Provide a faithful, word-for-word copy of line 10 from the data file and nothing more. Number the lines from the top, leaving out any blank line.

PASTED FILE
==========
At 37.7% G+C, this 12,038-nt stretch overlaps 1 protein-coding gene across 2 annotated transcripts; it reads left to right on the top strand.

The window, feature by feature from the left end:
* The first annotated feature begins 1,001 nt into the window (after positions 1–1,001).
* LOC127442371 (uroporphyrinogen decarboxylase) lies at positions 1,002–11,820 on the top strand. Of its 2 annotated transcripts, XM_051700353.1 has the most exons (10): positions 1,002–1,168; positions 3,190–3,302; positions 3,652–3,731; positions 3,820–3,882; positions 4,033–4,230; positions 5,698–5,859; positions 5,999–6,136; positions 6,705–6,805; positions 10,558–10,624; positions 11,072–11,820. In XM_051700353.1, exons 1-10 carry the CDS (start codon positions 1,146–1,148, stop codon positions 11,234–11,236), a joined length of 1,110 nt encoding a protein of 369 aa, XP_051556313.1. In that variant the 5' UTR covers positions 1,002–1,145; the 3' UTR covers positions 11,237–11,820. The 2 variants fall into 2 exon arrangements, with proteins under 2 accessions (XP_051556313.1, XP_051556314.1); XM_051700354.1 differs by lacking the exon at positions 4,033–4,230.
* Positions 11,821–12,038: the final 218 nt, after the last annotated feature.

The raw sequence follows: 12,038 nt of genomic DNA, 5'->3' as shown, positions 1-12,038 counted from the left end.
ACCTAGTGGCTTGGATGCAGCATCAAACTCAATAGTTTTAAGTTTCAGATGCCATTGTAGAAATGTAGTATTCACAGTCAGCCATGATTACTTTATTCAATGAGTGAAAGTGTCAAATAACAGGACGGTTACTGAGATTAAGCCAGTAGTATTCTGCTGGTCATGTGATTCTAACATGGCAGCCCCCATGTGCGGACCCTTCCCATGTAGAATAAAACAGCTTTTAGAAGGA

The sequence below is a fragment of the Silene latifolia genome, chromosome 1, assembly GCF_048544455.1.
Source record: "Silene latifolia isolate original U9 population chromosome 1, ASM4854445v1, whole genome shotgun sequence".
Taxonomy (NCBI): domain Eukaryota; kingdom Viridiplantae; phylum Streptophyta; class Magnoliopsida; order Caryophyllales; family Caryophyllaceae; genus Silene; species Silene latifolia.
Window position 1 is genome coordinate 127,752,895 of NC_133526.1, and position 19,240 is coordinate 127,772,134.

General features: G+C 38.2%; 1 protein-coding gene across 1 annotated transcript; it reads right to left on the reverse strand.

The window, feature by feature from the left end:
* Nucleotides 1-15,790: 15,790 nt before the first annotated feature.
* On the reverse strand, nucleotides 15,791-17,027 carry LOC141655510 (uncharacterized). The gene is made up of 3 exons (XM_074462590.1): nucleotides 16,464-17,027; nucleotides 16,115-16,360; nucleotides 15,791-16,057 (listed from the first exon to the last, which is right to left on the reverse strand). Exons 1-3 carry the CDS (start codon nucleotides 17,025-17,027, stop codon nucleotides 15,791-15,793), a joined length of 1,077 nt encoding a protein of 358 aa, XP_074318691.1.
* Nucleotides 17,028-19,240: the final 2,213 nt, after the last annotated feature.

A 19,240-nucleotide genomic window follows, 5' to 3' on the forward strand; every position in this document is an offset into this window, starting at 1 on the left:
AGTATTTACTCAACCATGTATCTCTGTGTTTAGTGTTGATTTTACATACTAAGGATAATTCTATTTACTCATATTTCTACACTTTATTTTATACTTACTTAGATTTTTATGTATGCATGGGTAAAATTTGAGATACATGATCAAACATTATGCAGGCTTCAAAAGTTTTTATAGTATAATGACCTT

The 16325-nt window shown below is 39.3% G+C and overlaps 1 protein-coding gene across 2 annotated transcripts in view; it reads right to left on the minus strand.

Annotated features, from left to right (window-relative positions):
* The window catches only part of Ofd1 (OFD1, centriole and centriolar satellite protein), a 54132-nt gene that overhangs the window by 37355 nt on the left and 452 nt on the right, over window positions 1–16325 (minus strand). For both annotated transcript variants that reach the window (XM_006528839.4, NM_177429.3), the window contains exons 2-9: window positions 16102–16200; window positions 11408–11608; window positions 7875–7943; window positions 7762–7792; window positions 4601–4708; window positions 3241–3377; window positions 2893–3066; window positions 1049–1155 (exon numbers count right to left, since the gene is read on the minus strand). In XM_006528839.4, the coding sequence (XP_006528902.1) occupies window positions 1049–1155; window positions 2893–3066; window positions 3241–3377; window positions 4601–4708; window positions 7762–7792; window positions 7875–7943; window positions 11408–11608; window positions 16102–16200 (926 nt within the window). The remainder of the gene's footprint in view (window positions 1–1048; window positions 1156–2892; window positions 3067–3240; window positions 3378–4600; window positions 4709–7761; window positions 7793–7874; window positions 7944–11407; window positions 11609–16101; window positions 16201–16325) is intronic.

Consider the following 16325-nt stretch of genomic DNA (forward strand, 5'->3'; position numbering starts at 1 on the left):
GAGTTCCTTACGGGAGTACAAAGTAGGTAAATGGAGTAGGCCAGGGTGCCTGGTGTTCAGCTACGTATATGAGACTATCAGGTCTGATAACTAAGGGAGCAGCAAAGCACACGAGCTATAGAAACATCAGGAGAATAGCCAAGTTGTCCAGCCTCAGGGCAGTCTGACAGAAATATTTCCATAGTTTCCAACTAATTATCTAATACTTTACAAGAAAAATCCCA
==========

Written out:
Taxonomy (NCBI): domain Eukaryota; kingdom Viridiplantae; phylum Streptophyta; class Magnoliopsida; order Caryophyllales; family Caryophyllaceae; genus Silene; species Silene latifolia.